Photos from GW's and Foggy Bottom's past line the walls of Tonic, a converted pharmacy. (Robert Stewart)
Nature in the City
The U.S. Botanic Garden (100 Maryland Ave., SW) is an indoor-outdoor oasis highlighting regional plants and sustainable practices. (Zachary Marin)
GW is known for its urban pedigree and campus in the heart of Washington, D.C., but for those in search of pastoral ambience, opportunities to commune with nature are never far away.
Joggers, cyclists and walkers can take their exercise routines to the tree-shaded trails of Rock Creek Park, just blocks away from the Foggy Bottom Campus. Theodore Roosevelt Island is a nature preserve and memorial site only a 10-minute walk from the Rosslyn Metro Station. And the National Arboretum, 3501 New York Ave., NE, is a must for azaleas in the spring, foliage in the fall and bird watching year-round.
Arts, Culture and Entertainment
The Kennedy Center doesn't just offer plays and concerts. Visitors also can ascend to the terrace to take in a different kind of show: the panoramic view across the Potomac. (William Atkins)
It’s easy to take part in D.C.’s vibrant arts and entertainment scenes. See a concert at a legendary venue like the 9:30 Club, 815 V St., NW, or U Street Music Hall, 1115 U St., NW. Take in slam poetry at Busboys and Poets, 14th and V streets, NW. For champagne taste on a diet-cola budget, catch the complimentary shuttle from the Foggy Bottom Metro to the Kennedy Center, where the Millennium Stage offers free shows daily.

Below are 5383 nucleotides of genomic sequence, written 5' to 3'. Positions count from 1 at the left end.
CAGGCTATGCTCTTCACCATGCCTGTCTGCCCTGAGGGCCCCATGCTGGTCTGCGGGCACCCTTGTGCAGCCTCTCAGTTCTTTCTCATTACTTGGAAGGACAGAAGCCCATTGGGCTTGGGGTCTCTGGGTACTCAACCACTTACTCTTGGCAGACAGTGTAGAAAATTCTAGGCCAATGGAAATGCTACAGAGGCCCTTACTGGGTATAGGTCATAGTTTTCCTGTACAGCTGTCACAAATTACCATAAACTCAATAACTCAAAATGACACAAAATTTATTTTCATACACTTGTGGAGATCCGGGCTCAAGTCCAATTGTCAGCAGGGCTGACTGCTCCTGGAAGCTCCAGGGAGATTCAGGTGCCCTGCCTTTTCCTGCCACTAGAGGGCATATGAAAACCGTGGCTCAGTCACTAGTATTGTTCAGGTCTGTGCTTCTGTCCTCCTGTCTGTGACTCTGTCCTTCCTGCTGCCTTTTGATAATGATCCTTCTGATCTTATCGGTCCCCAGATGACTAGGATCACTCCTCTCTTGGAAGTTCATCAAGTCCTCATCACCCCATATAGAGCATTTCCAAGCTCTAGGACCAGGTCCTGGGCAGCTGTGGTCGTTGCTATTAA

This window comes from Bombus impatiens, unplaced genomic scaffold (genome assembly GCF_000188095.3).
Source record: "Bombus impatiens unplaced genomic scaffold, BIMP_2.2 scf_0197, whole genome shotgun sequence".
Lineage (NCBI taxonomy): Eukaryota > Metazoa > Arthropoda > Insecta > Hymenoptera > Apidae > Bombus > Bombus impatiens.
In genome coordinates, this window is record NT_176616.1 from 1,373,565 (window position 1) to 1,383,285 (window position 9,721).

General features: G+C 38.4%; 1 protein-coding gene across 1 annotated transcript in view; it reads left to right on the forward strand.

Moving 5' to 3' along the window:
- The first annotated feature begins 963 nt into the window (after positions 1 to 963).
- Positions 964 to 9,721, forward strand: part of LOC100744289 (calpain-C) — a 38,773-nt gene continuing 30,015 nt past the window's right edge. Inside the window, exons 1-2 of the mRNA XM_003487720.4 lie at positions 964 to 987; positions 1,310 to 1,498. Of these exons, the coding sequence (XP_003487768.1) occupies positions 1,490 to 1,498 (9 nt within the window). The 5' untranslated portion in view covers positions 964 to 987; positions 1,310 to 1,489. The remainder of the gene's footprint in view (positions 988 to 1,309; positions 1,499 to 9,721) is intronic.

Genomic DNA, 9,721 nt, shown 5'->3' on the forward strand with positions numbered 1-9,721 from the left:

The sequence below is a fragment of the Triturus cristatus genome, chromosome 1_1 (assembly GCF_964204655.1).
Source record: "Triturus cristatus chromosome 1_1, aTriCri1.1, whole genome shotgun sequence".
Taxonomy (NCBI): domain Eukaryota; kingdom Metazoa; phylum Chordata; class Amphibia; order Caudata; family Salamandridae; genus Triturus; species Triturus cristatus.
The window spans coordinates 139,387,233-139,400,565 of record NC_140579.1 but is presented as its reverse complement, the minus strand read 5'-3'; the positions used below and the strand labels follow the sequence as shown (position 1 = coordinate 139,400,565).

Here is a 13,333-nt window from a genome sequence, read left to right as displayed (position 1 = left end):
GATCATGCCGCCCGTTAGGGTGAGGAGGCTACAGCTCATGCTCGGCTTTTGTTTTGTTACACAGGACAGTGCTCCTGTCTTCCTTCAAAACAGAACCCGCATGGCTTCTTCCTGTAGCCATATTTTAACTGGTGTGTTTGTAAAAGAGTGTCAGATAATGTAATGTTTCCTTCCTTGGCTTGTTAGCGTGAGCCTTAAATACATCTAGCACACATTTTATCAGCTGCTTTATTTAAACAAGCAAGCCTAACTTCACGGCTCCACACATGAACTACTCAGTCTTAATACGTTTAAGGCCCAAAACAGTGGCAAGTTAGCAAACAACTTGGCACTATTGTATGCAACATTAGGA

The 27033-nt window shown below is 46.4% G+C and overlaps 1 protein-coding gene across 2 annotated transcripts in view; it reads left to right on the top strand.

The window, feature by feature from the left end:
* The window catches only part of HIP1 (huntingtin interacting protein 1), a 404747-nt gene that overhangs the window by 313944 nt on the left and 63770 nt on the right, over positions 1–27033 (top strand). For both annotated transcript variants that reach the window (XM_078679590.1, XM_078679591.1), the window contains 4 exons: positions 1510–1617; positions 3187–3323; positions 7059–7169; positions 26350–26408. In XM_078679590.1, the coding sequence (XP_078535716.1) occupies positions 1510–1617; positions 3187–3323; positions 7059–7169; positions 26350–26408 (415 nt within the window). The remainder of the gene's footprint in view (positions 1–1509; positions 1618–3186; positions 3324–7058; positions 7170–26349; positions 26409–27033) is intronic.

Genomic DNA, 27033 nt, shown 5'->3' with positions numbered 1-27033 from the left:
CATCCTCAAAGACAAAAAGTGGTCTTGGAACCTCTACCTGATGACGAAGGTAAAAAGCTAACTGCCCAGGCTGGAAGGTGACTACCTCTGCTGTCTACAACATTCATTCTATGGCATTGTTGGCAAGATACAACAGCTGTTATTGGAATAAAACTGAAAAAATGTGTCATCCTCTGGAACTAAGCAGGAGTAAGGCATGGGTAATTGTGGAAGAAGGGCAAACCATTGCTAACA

For a quieter cultural outing, walk or take Metro to the National Mall to take advantage of the National Museum of African American History and Culture. (A timed pass is recommended for entry.) The NMAAHC is the newest addition to the legendary Smithsonian Institution, which includes 20 museums and galleries as well as the National Zoo. All are free and open daily except for Dec. 25.
The Smithsonian Institution's Natural History Museum. (Jessica McConnell Burt)
The National Gallery Sculpture Garden, part of the National Gallery of Art, features free jazz concerts in the summer and ice skating in the winter. (Zachary Marin)
If you’re on the Mount Vernon Campus, the historic Foxhall neighborhood includes lesser-known gems such as the Kreeger Museum, 2401 Foxhall Rd., NW. And a 15-minute drive from GW’s Virginia Science and Technology Campus in Ashburn, Va., is the Udvar-Hazy Center, a companion facility to the Air and Space Museum that features an IMAX theater and the space shuttle Discovery.